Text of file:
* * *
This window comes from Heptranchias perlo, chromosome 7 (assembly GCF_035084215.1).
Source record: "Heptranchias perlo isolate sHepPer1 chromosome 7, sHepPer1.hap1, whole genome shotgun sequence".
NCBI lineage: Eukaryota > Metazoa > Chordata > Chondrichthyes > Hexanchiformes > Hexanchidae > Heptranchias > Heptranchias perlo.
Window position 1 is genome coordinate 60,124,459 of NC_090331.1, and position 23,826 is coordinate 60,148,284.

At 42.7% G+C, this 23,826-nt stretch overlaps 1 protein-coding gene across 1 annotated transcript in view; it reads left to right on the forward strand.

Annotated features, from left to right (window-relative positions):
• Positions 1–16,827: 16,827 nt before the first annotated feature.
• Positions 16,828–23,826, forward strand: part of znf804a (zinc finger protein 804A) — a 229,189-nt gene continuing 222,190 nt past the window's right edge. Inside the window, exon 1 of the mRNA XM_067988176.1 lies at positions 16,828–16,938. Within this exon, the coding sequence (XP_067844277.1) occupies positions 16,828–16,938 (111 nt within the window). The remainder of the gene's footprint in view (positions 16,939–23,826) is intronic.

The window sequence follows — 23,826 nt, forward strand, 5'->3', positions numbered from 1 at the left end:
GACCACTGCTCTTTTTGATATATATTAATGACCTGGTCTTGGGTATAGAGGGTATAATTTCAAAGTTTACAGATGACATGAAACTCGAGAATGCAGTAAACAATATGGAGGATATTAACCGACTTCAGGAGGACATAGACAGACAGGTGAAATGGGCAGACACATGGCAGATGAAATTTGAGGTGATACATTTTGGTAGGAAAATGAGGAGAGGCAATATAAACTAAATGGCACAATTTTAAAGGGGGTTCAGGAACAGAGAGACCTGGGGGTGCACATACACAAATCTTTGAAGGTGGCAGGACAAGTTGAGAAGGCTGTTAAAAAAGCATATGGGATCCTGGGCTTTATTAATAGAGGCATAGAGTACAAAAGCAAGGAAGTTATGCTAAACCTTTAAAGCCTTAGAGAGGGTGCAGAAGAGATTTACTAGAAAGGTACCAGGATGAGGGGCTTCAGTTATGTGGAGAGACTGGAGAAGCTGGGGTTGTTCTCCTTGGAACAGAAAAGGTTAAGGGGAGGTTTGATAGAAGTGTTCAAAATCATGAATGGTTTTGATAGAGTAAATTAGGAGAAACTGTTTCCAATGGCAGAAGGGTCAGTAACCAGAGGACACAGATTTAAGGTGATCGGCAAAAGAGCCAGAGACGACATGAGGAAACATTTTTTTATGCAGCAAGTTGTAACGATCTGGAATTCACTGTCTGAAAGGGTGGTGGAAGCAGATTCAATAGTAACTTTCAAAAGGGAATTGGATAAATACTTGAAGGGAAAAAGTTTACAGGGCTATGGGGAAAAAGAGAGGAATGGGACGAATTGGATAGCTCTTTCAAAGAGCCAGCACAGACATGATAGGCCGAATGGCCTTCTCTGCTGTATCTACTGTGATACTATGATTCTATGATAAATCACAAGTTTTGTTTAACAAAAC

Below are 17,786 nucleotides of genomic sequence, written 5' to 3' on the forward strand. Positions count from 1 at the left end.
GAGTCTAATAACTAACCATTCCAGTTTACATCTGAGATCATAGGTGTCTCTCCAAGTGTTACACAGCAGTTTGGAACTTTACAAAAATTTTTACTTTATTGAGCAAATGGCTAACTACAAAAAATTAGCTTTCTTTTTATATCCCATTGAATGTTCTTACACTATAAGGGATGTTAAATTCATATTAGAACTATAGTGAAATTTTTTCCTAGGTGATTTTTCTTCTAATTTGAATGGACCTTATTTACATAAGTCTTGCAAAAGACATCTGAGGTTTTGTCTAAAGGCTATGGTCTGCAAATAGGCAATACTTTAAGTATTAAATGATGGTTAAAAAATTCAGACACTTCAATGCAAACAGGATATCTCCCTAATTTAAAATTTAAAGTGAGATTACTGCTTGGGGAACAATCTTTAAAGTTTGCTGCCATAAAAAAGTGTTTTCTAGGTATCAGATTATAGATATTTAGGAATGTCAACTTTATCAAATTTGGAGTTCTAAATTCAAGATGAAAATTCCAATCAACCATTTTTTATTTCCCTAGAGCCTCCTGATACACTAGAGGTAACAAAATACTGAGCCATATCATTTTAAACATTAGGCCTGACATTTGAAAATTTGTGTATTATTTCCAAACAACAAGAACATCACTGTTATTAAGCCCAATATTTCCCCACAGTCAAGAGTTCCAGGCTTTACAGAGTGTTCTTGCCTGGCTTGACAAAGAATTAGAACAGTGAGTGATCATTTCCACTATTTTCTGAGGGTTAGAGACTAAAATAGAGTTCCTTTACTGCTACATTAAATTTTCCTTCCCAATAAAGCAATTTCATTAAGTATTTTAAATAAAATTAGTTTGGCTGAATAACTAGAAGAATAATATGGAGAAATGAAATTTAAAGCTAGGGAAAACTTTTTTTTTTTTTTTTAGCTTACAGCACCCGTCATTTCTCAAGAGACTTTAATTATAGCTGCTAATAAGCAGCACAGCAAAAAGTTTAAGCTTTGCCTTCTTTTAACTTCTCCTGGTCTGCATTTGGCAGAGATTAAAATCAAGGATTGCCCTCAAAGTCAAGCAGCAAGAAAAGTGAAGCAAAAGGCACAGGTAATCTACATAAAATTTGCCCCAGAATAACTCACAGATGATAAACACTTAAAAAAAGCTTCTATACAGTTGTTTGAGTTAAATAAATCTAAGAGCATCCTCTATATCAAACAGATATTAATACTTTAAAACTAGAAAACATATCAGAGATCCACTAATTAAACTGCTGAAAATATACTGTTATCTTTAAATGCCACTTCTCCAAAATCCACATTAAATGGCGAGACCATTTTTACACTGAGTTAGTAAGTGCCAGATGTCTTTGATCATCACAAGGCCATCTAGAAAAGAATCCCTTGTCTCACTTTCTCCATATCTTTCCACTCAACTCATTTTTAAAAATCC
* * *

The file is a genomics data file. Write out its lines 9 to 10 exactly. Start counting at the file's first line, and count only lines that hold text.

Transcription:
The window sequence follows — 23,826 nt, forward strand, 5'->3', positions numbered from 1 at the left end:
GACCACTGCTCTTTTTGATATATATTAATGACCTGGTCTTGGGTATAGAGGGTATAATTTCAAAGTTTACAGATGACATGAAACTCGAGAATGCAGTAAACAATATGGAGGATATTAACCGACTTCAGGAGGACATAGACAGACAGGTGAAATGGGCAGACACATGGCAGATGAAATTTGAGGTGATACATTTTGGTAGGAAAATGAGGAGAGGCAATATAAACTAAATGGCACAATTTTAAAGGGGGTTCAGGAACAGAGAGACCTGGGGGTGCACATACACAAATCTTTGAAGGTGGCAGGACAAGTTGAGAAGGCTGTTAAAAAAGCATATGGGATCCTGGGCTTTATTAATAGAGGCATAGAGTACAAAAGCAAGGAAGTTATGCTAAACCTTTAAAGCCTTAGAGAGGGTGCAGAAGAGATTTACTAGAAAGGTACCAGGATGAGGGGCTTCAGTTATGTGGAGAGACTGGAGAAGCTGGGGTTGTTCTCCTTGGAACAGAAAAGGTTAAGGGGAGGTTTGATAGAAGTGTTCAAAATCATGAATGGTTTTGATAGAGTAAATTAGGAGAAACTGTTTCCAATGGCAGAAGGGTCAGTAACCAGAGGACACAGATTTAAGGTGATCGGCAAAAGAGCCAGAGACGACATGAGGAAACATTTTTTTATGCAGCAAGTTGTAACGATCTGGAATTCACTGTCTGAAAGGGTGGTGGAAGCAGATTCAATAGTAACTTTCAAAAGGGAATTGGATAAATACTTGAAGGGAAAAAGTTTACAGGGCTATGGGGAAAAAGAGAGGAATGGGACGAATTGGATAGCTCTTTCAAAGAGCCAGCACAGACATGATAGGCCGAATGGCCTTCTCTGCTGTATCTACTGTGATACTATGATTCTATGATAAATCACAAGTTTTGTTTAACAAAAC